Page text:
As you’ve read here many times, buying commercial real estate is a great way to build generational wealth. It’s like a jelly club of the month. By that I mean the gift that keeps on giving!
Many of those reading this column have started a business located in a piece of commercial real estate that they also own. Thus, the occupying company derives income from its commercial operations and pays rent for the use of the building. The value of the company increases over time and the skill appreciates. A double whammy!
Southern California has countless entrepreneurial stories in which a generation took a risk, formed a business, bought a location, and family members who succeeded benefited. I have the privilege of advising these family-owned manufacturing and logistics companies.
Recently, a conversation struck me as particularly worthy of a chronicle. Concretely, how much should be allocated for a deposit when considering a purchase? The easy answer is 10% of the purchase price if used by the Small Business Administration and 20-30% when funded conventionally. Boom. Ended. See you next week.
But, wait, there is moreâ¦ much more to the history of loan granting. So please stay tuned for one more minute.
In addition to the 10-30%, it would be suggested to budget for the following:
Evaluation: Regardless of your choice of lender – SBA, bank, insurance company, or cash – an appraisal will be done. The bank’s subscription contains confirmation that the price paid is in line with the market. Allow $ 2,500 to $ 5,000 for this exam.
Environmental: Hiding under the surface of your purchase could be a problem. These invisible problems are caused by something toxic deposited in the ground. A review of the building’s previous occupants, messy neighbors, and the fireplace down the street, combined with a glimpse of old aerial photos, makes up what is known as a Phase I environmental report.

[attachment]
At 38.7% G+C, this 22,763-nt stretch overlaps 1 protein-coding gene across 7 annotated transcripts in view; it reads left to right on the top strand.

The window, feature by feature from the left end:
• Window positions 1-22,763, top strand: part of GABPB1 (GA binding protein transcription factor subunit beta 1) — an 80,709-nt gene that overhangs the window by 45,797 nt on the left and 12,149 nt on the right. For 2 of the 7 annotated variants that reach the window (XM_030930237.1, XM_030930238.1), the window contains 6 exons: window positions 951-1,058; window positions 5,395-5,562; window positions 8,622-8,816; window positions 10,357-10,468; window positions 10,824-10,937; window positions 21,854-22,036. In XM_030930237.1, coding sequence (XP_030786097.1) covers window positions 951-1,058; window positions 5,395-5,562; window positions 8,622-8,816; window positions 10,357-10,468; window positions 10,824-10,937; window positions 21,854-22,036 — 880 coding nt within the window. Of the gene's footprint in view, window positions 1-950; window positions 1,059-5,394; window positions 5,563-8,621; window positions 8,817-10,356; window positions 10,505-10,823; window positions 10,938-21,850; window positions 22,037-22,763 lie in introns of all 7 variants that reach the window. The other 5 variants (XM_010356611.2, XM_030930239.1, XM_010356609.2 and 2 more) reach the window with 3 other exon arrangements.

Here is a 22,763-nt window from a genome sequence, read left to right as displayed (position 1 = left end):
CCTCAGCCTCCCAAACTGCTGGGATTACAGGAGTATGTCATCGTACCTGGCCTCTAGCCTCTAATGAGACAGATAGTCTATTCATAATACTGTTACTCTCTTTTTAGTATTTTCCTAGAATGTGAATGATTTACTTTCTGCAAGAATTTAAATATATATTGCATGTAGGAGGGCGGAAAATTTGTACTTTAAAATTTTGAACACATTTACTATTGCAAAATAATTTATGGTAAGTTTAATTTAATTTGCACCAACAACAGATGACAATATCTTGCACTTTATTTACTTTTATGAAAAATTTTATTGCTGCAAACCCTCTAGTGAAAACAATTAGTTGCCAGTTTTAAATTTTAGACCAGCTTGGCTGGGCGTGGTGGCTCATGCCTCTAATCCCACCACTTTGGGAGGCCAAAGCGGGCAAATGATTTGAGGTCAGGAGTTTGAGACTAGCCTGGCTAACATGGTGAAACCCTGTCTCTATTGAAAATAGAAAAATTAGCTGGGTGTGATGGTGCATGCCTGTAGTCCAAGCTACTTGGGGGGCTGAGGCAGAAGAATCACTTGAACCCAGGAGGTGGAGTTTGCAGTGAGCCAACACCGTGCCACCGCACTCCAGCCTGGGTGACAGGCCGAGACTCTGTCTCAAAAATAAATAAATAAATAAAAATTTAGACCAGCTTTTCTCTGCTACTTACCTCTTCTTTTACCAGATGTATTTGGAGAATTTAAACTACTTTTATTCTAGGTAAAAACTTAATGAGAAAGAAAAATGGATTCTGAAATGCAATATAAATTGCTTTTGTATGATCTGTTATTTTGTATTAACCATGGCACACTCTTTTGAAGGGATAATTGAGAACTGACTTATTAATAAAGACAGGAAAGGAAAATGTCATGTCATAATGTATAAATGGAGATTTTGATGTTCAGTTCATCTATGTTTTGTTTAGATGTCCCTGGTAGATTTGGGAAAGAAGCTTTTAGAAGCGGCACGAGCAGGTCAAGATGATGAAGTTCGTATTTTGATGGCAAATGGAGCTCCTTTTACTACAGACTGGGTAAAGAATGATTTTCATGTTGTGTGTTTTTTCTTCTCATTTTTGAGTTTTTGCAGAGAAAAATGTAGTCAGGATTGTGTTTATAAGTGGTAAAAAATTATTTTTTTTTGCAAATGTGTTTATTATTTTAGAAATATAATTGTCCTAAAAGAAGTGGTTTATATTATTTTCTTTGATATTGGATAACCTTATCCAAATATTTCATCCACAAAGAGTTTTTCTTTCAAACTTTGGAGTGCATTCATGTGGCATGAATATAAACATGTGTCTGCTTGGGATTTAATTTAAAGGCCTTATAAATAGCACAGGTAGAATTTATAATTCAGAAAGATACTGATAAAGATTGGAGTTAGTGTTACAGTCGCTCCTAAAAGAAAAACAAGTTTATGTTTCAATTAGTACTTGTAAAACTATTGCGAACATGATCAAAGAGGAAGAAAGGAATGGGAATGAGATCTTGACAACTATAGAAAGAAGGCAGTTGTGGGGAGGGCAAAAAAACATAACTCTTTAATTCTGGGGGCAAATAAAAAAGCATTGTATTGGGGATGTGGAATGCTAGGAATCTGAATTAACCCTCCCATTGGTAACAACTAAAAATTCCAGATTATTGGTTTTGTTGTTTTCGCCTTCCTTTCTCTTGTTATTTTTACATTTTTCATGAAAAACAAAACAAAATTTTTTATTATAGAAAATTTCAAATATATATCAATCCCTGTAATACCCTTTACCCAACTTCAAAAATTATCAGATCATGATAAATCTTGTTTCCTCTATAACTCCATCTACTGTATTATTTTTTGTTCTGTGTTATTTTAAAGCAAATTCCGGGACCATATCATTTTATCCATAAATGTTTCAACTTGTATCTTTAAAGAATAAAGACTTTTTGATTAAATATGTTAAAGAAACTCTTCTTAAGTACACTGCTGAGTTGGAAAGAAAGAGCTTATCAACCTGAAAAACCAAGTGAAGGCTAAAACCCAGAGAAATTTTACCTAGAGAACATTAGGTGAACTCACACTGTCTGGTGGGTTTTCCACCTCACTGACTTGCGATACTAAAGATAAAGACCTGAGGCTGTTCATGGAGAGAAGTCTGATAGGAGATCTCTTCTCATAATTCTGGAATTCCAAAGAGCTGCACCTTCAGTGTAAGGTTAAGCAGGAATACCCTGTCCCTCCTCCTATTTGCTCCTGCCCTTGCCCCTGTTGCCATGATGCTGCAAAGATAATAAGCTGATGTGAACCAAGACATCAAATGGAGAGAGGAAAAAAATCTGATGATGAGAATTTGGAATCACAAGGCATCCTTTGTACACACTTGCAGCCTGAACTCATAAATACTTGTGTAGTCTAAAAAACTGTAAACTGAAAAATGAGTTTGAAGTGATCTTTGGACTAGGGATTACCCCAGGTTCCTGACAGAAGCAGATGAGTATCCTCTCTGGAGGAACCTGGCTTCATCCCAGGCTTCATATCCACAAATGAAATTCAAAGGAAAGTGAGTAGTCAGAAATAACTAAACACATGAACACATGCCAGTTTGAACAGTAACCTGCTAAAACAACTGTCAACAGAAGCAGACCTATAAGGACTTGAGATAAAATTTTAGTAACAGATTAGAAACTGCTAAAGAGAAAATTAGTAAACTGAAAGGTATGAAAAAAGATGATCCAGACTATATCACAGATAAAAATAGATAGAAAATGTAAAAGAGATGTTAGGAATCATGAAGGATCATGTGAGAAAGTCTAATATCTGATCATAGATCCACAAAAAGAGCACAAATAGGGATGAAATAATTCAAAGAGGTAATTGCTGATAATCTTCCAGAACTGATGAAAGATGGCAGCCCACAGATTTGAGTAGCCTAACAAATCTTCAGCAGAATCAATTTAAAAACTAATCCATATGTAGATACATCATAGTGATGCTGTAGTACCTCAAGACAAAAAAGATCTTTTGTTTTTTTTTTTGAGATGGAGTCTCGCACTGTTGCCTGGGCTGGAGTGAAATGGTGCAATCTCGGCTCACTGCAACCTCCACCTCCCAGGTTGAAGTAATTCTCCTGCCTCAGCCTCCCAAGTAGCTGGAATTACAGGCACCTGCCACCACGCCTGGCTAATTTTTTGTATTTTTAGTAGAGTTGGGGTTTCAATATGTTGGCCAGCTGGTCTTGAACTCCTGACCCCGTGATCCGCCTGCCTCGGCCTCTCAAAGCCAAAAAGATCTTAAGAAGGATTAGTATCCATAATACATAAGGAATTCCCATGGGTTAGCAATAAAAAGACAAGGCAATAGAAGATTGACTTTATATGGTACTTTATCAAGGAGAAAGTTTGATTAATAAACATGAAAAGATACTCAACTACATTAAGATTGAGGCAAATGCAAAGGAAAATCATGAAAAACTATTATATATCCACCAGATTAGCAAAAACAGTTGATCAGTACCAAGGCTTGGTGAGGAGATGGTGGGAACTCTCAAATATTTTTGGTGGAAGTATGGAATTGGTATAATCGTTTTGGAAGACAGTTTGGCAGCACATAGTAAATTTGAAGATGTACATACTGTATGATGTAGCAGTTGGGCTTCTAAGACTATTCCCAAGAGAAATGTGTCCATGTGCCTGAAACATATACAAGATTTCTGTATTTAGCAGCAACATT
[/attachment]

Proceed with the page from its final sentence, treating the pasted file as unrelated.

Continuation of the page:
In general, this does the trick and provides a good health check. If environmental concerns increase – such as stained concrete or waste containers – a phase two will be used. The soil boreholes are sampled and tested. Recommendations range from no further action to remediation.
Have you ever seen a bunch of dirt inside the yellow tape next to a gas pump at your local station? No, this is not an episode of CSI. Aeration is a way to remove bad things from the floor. Allow $ 2,500 for subsequent phases if corrective action is required.
Legal: You will want a lawyer to review the purchase agreement, the title commitment, and prepare your LLC incorporation documents. Budget about $ 10,000.
Escrow and title: Sure, the seller pays for a standard policy, but any lender policy or extended coverage is up to you. Plus, you’ll pay half the escrow fee. Another $ 10,000, but it depends on the size of the deal.
Investigation: This is not always necessary, unless you are looking for an extended title insurance policy. Unregistered easements, abandoned driveways and registered leases are generally not covered by a standard policy. The locations of utilities, property lines and underground pipelines are also clearly mapped. $ 5,000 is reasonable.
Loan points: In addition to the interest payments owed over the life of your debt, you will pay a percentage of your loan amount to the bank. 1-2% is pretty typical.
Cost segregation: One of the really cool things about owning a commercial property is the depreciation that lowers your tax burden. The improved part of your plot – the buildings – can be depreciated over 39 years on a straight-line basis – 1 / 39th each year. But other components of the upgrades such as walls, doors, glass, and air conditioning have a shorter useful life and, if properly separated, can pay for itself sooner. Usually your CPA can help. She will want to be paid, however. $ 15,000 seems fair.
Once you’ve become a homeowner, collect and total your recipes. Add everything you spent to the 10-30% down payment. What results is the “real” investment in your purchase.
Allen C. Buchanan, SIOR, is Principal at Lee & Associates Commercial Real Estate Services in Orange. He can be reached at [email protected] or 714.564.7104.